SMA in reality: why we need early access to specialist medicationKnowledge
There are three possible treatments:
a one-off gene therapy Zolgensma, from Novartis which can potentially allow babies who receive it to reach normal childhood developmental milestones - available before a baby reaches 12 months of age or 21kg. Draft NICE guidance for Zolgensma was published this Spring (2021).
Risdiplam from Roche which may be offered if the child is not eligible for Nusinersen. NICE guidance for Risdiplam, an oral treatment found to improve motor function in children and adults with SMA, is expected this Summer.
The SMA pathway clearly outlines the process for the treatment of each (fig 2 demonstrates the Nusinersen pathway).
Figure 2: The Nusinersen pathway - part of the treatment section within the SMA paediatric pathway - click here to enlarge
There is an expectation that treatment and management are both used harmoniously to best support the infant or child, so that disease progression is halted by treatment, and function is supported, maintained or improved through optimal management. This is outlined in its own pathway section and refers to a broad spectrum of specialisms and healthcare professionals.
Figure 3: The multidisciplinary approach in management of SMA (Mercuri 2017) cited in the SMA paediatric pathway
Multidisciplinary approach. Source: Mercuri E, Finkel RS, Muntoni F et al (2017) Diagnosis and management of spinal muscular atrophy: Part 1: Recommendations for diagnosis, rehabilitation, orthopedic and nutritional care
Early access to the medication is key, as progression of the condition halts from the point that the drug is received. This goes hand in hand with the need for early recognition and swift diagnosis. When all three elements are provided together, this can mean a huge difference in the life and abilities of the child with SMA.
Portia Thorman explains that Ezra was offered Nusinersen whilst it was very new to the UK. 'It was an unknown drug at the time - an experiment,' she describes. The newness of the treatment meant that Portia was unsure what to expect, and so she documents Ezra's experience with it via their Instagram account EzrasAadventures-smatype1 to help demystify this for others.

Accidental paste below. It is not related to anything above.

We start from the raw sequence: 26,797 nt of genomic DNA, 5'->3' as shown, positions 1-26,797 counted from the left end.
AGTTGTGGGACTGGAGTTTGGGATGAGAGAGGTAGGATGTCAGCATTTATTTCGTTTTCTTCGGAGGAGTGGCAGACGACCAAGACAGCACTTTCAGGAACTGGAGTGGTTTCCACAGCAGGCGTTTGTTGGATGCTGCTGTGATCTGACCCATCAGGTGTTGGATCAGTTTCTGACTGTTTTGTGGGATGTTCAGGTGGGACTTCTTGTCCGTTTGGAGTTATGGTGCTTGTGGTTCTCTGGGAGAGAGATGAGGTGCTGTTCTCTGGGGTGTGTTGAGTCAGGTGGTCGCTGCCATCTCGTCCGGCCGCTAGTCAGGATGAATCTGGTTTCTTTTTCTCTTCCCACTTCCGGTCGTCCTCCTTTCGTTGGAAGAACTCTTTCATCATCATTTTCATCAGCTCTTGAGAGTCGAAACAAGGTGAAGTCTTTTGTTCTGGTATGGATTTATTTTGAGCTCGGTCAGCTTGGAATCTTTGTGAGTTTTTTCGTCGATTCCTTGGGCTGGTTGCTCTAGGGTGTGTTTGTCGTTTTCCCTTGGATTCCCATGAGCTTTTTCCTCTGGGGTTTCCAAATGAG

Portia wishes Ezra had been diagnosed earlier and had treatment earlier, and she wonders if Ezra would have been eligible for Nusinersen at the point he was diagnosed - its stricteligibility criteria mean that swift detection, diagnosis and treatment are important before the infant or child's condition can deteriorate.
'If Ezra had gotten the medication at 5 weeks when we first thought something was wrong, he would be able to do so much more now. But we were lucky - because there wasn't much guidance there, he got the treatment. I sometimes wonder if he would have, if it hadn't been so new.'
From 'Ezra's Journey' - brief diary entries of key milestones in Ezra's life (full picture here)
Living with treatment
These new medications are a life-changing treatment and a valuable option for many families. However, the life changes to everyone in that family are significant and access to appropriate support in making the decision about treatment also needs consideration.
Support to parents making this choice, information about what the choice means in the long-term - and what other choices may arrive as a result are all important parts of a discussion about treatment options.
Portia is clear that she refused to think about palliative care for Ezra and that ensuring he lived as well as possible was always the family's priority. However, she is also honest about the extent of the impact on their lives.
'No-one said I would have to give up my job. Or that we'd share our lounge with nurses every night. It's so important to get on well with the staff that are supporting you because they are with your family all the time and you have to trust them completely.'
Photograph: Ezra 'thoroughly entertained' in the patient transport ambulance on the way home from a respiratory appointment via EzrasAdventures-smatype1
In conversations with families, being aware of their home environment and the support they might need to modify it is important. Being able to refer families to the best support through occupational therapists, council support and appropriate funding is important.
Providing the living space needed to support a child with SMA combined with the financial impact of needing to make changes to a home whilst giving up paid work could place a huge pressure on families and impact their choices. Being aware that social determinants of health may affect people's choices and that increased support may be needed, is important.
'There's so much equipment, so many different things Ezra needs. And the changes to the house - you can get a grant of up to 30,000 to do the work you need, but it's another impact on life - and of course Ezra can't be in the house at the time because of the dust. If we were in a two-up, two-down, we couldn't do it.'
Photograph: Ezra's 'fleet' of movement aids